Lindsay details the size and consequences of the second-hand economy in Canada.

Post-show analysis from the leaders' debate on the economy

Globe and Mail, September 17, 2015Online

URL: https://www.youtube.com/watch?v=-KvdSqukzuA

Host Jane Taber sits down with Report on Business editor Paul Waldie, political columnist John Ibbitson and economist Lindsay Tedds to de-construct the performances of the leaders during the debate on the economy

I am Lindsay Tedds, Ask Me Anything about Canadian Tax Policy

Reddit, July 25, 2015Online

URL: https://www.reddit.com/r/CanadaPolitics/comments/3e834j/i_am_lindsay_tedds_ask_me_anything_about_canadian/

I am an associate professor at the University of Victoria's School of Public Administration, and I specialize in tax policy. I'll try to answer any questions you have about Canadian tax policy.

Do tax credits help Northern mining? Economists and industry disagree

CBC, September 4, 2015Online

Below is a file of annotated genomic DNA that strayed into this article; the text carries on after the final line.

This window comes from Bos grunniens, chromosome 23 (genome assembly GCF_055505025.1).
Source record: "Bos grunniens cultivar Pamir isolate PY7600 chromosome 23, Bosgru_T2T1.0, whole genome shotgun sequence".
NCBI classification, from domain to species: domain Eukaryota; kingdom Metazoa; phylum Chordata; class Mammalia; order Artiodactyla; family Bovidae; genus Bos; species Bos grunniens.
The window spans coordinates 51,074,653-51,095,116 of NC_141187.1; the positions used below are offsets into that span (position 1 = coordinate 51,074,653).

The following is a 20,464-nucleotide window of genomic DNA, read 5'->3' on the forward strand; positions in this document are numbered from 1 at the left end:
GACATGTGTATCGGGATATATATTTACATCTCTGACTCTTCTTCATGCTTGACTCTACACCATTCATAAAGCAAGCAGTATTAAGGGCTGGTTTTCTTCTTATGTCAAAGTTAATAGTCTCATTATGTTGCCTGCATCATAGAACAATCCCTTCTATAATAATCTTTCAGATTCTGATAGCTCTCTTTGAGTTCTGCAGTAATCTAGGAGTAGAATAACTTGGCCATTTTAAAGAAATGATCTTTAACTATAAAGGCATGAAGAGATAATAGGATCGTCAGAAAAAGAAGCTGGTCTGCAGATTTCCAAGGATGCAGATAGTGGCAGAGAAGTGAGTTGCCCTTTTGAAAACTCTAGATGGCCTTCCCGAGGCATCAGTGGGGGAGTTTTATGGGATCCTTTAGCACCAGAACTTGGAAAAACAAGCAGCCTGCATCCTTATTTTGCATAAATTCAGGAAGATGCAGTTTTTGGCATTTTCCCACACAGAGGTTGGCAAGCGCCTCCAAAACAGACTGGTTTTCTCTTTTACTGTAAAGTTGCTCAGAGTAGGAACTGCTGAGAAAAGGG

URL: http://www.cbc.ca/news/canada/north/do-tax-credits-help-northern-mining-economists-and-industry-disagree-1.3215954

Everybody thinks it's a magic bullet but it doesn't do anything,' Lindsay says

User Fees in Canada: A Municipal Design and Implementation Guide
by Catherine Althaus and Lindsay M. Tedds
Canadian Tax Foundation
978-0-88808-283-1

User Fees in Canada: A Municipal Design and Implementation Guide provides an up-to-date and detailed review of the Canadian case law and academic literature concerning user fees, and it includes a comprehensive, practical guide to the design and implementation of user fees for municipalities. The book integrates the relevant scholarship from law, economics, and public administration in highlighting the key challenges that Canadian municipalities face when planning this kind of levy.

User Fees in Canada: A Municipal Design and Implementation Guide

Published by Canadian Tax Foundation

November 20, 2016

User Fees in Canada: A Municipal Design and Implementation Guide provides an up-to-date and detailed review of the Canadian case law and academic literature concerning user fees, and it includes a comprehensive, practical guide to the design and implementation of user fees for municipalities. The book integrates the relevant scholarship from law, economics, and public administration in highlighting the key challenges that Canadian municipalities face when planning this kind of levy.

URL: https://www.ctf.ca/ctfweb/EN/publications/product_detail.aspx?prod=USER&cat=Books

Do Insiders Comply with Disclosure Rules? Evidence from Canada, 1996-2011

Published by SPP Paper Series

October 12, 2016